As vinyl enjoys a renaissance in markets all over the world, the future of the compact disc isn’t looking bright in America.
According to Billboard, consumer electronics giant Best Buy will cease carrying CDs on July 1.
Before the rise of streaming services and digital retailers, music sales were a thriving part of the retailer’s business. Labels looking to promote new releases would pay handsomely for promotions and preferred positioning. But now the company’s CD business is only generating about a paltry $40 million annually, making the format a moot point to the store’s bottom line.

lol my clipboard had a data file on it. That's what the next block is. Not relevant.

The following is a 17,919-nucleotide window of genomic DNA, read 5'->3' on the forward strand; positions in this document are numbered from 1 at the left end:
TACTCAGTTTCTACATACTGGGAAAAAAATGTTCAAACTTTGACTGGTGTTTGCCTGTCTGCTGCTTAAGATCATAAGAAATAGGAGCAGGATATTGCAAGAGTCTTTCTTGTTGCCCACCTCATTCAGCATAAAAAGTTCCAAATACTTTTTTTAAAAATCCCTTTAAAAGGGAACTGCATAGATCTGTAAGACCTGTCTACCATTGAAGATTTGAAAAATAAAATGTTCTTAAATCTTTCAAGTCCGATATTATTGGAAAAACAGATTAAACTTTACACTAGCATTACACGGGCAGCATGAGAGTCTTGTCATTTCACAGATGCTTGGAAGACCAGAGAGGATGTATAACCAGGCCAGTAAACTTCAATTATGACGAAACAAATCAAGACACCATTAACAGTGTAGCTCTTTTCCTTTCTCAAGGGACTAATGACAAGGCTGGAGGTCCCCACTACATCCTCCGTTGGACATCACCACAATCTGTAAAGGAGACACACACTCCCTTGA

Best Buy will continue to carry vinyl for the next two years, keeping a commitment it made to vendors. Sources say vinyl releases will now be sold alongside turntables.
In related news, big box retailer Target wants to change its current arrangement with music distributors to what amounts as selling music on a consignment basis. In other words, the labels have everything to lose once their releases hit the store’s shelves. Sources say labels have until April 1 or May to accept the new terms.
Vinyl came back because of its superior sound and the tactile experience it provides, but will the general public be as nostalgic for CDs if the format goes away? Currently not a consideration for most in this digital age, the fate of the CD could be decided this year by these two retailers.